|1.||the dioxide of silicon, occurring naturally as quartz, cristobalite, and tridymite. It is a refractory insoluble material used in the manufacture of glass, ceramics, and abrasives|
|2.||short for silica glass|
|[C19: New Latin, from Latin: |
silica sil·i·ca (sĭl'ĭ-kə)
A crystalline compound occurring abundantly as quartz, sand, and many other minerals and used to manufacture a variety of materials, especially glass and concrete.
|silica (sĭl'ĭ-kə) Pronunciation Key
A chemical compound that is the main constituent of most of the Earth's rocks. Silica occurs naturally in five crystalline forms (quartz, tridymite, cristobalite, coesite, and stishovite), in a cryptocrystalline form (chalcedony), and in an amorphous form (opal). It is also the main chemical compound in sand. Silica is used to make glass, concrete, and other materials. Also called silicon dioxide. Chemical formula: SiO2.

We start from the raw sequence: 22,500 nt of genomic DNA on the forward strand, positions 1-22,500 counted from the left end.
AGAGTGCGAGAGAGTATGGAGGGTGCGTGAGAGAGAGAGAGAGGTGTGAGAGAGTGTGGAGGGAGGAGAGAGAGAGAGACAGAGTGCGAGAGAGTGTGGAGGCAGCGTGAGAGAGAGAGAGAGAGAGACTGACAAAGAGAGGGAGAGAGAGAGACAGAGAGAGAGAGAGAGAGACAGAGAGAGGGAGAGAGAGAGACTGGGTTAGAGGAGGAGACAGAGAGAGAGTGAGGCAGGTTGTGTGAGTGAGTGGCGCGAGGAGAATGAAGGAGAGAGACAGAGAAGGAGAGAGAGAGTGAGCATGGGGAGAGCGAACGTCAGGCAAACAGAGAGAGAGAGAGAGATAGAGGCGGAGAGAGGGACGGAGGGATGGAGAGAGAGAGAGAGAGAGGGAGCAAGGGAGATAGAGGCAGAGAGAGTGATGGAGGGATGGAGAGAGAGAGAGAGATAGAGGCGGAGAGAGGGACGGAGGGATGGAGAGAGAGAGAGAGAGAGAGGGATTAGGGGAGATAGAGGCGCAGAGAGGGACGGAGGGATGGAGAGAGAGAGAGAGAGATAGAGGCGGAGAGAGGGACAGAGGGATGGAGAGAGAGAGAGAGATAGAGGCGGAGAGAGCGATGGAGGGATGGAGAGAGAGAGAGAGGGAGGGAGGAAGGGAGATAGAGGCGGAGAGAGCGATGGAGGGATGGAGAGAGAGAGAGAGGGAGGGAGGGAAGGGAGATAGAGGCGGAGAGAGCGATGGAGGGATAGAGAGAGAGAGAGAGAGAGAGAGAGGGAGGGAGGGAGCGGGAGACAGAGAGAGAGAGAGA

compound of the two most abundant elements in the Earth's crust, silicon and oxygen, SiO2. The mass of the Earth's crust is 59 percent silica, the main constituent of more than 95 percent of the known rocks. Silica has three main crystalline varieties: quartz (by far the most abundant), tridymite, and cristobalite. Other varieties include coesite, keatite, and lechatelierite. Silica sand is used in buildings and roads in the form of portland cement, concrete, and mortar, as well as sandstone. Silica also is used in grinding and polishing glass and stone; in foundry molds; in the manufacture of glass, ceramics, silicon carbide, ferrosilicon, and silicones; as a refractory material; and as gemstones.
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